Consultants who helped former New Orleans Mayor Ray Nagin secure $75 million in federal Katrina recovery grants for the construction of a new Veterans Affairs Medical Center in Lower Mid-City initially questioned the legality of using federal disaster recovery grants for a project that would not be complete until seven to 10 years after the storm, newly obtained e-mails between project planners show.
The e-mail dialogue (pdf) spans the month leading up to the March 2009 approval of the largest single-project appropriation of Katrina recovery dollars to date. Consultants hired by the city and state to shepherd recovery projects raised doubts about whether the new VA Hospital could be legitimately classified as an “urgent need” eligible for funding from the city’s $411 million pot of Disaster Community Development Block Grants.
“Are there other cases where the ‘urgent need’ national objective has been successfully used for projects that were not brought on-line for up to a decade after the disaster?” Frederick J. Marc-Aurele Jr., a manager for Louisiana Solutions LLC, asked in an e-mail to colleagues sent a few weeks before the application went to HUD.
Marc-Aurele’s concerns were eventually overridden, with consultants concluding that the new VA met the criteria laid out by the U.S. Department of Housing and Urban Development and successfully submitting the application for approval in Washington. Still, the e-mail dialogue raises questions Gov. Bobby Jindal’s administration will soon be reconsidering in light of an administrative complaint submitted to HUD on behalf of residents whose homes will be torn down to make way for it.
The complaint (pdf) filed by civil-rights attorney Mary Howell says that state offices and HUD improperly approved a “deeply flawed application.”
“The City’s application and documents submitted in support of its application contained material misrepresentations and omissions and were significantly and materially altered with no apparent authorization. It is submitted that this project fails to meet the criteria of “urgent need” yet it was nevertheless approved,” wrote Howell, whose office sits just outside the footprint of the new medical center.
HUD rules require all CDBG-funded projects to fulfill one of the three following national objectives: providing benefit to “low- and moderate-income persons;” preventing or eliminating slums or blight; or meeting an “urgent need.” A first application (pdf), signed by Nagin and recovery chief Ed Blakely, classified the hospital project as meeting the agency’s national objective of blight elimination or prevention. By the time the second application (pdf) that would ultimately be approved by HUD was written, the objective had changed to “urgent need,” defined as an action “designed to alleviate existing conditions which pose a serious and immediate threat to the health and welfare of the community, which are of recent origin or which recently became urgent.”
The records do not explain why the change was made. It could be that city officials realized it would have to make the case for blight when the city itself could have been seen as contributing to that condition: The city had imposed a building moratorium within the boundaries of the proposed project, so residents couldn’t improve their properties.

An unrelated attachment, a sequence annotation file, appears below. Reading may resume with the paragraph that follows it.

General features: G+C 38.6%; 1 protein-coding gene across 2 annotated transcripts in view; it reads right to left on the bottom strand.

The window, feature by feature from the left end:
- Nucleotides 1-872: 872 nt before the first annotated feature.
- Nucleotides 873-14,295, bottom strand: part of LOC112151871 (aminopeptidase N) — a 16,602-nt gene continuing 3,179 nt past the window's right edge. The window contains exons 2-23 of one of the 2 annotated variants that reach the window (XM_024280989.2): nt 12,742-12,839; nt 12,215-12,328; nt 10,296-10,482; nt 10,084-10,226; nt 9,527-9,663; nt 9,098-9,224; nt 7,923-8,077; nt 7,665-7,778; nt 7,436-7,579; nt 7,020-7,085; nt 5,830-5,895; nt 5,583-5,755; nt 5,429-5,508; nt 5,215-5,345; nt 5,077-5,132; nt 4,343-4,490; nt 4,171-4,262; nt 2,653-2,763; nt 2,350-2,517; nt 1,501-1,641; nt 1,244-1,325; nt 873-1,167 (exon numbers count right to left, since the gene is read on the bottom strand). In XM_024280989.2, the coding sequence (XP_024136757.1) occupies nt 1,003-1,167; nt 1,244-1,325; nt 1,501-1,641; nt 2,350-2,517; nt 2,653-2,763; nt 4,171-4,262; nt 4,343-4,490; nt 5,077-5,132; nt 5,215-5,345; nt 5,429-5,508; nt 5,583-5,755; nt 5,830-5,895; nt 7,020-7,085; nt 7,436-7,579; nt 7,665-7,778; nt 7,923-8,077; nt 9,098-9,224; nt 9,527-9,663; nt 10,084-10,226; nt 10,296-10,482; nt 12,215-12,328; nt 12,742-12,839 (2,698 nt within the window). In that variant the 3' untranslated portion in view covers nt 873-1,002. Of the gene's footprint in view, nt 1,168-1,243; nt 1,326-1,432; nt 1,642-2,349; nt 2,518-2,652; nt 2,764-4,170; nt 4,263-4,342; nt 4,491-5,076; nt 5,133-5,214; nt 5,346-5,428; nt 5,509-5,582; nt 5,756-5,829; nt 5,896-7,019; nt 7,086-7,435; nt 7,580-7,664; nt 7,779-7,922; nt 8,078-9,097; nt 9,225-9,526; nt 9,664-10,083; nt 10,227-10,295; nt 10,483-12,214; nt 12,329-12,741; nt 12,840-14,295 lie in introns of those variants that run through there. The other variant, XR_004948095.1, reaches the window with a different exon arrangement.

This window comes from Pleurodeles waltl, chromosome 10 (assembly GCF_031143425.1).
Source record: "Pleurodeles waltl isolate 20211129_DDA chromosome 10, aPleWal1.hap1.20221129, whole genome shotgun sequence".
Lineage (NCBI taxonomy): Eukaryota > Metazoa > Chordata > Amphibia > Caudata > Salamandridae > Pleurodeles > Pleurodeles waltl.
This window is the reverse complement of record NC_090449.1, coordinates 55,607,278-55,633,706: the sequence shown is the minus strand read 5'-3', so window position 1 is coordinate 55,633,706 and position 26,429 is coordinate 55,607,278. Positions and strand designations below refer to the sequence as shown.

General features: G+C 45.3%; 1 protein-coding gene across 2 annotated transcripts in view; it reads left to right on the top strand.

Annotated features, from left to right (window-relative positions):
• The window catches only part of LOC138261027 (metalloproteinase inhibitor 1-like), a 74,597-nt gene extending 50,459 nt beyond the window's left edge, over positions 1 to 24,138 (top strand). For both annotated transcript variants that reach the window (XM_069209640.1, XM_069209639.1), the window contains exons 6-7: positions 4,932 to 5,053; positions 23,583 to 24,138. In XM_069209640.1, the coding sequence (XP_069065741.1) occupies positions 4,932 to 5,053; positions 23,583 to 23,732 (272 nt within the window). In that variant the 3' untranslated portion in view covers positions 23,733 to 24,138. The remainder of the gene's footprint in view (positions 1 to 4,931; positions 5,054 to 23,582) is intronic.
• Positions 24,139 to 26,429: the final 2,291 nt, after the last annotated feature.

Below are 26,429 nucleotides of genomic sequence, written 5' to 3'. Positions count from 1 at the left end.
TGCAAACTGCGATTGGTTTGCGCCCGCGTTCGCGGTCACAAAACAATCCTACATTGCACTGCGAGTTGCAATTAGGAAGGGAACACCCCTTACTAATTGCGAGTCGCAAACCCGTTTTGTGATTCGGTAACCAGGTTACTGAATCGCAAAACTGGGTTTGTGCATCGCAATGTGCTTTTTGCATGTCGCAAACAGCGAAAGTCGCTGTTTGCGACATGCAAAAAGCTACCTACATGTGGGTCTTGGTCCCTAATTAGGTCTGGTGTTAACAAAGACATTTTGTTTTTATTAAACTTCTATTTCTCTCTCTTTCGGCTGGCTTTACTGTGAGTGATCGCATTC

The complaint argues that the city and state made a case that the need for the new hospital fit the criteria for the “urgent need” classification by providing federal authorities with “misleading, false and out-dated information,” such as a two-year-old news clipping describing a skeletal health care infrastructure that had since developed.
“There is no information provided about the state of the recovery as of the date of the application, although dramatic changes had taken place during that time period, a fact that was well known or should have been well-known to those involved in this application,” the complaint states.
HUD spokesman Brian Sullivan said Monday the federal housing agency was passing the administrative complaint to the state Office of Community Development that oversees all CDBG disbursements.
Sullivan deferred all complaint-related questions to the state. He said that while HUD “looks into all citizen complaints,” the agency determined that in this case the state should respond.
Reached by telephone this week, Howell said that news that HUD planned to transfer the complaint to the Office of Community Development presented a failure on the part of the federal agency to properly monitor the recipients of its grants.
“To send a complaint about this application back to the same agency that had earlier approved it seems completely inappropriate,” she said.
In the five years since Katrina, neither the state nor the federal agency have forced New Orleans to return any of its project grants. This complaint is not likely to change that pattern.
“The state stands behind the actions and decisions of the City, the Office of Community Development and the LRA and maintains that all the necessary processes of review and approval were satisfied, including an environmental review that satisfied HUD requirements,” state spokeswoman Christina Stephens said in an e-mail, adding that the city participated in the environmental and historic processes required under federal law for the VA project.
“The public was invited to participate in the environmental and historic review processes, and well over a dozen community meetings and consultation forums were held over a three-year period,” Stephens said.
Mayor Mitch Landrieu’s spokesman declined to comment on the complaint. Ryan Berni said that the $75 million grant will be used to move historic homes from the VA footprint, in addition to other uses.
“Mayor Landrieu is committed to moving forward on the proposed VA Hospital in Mid City,” he said.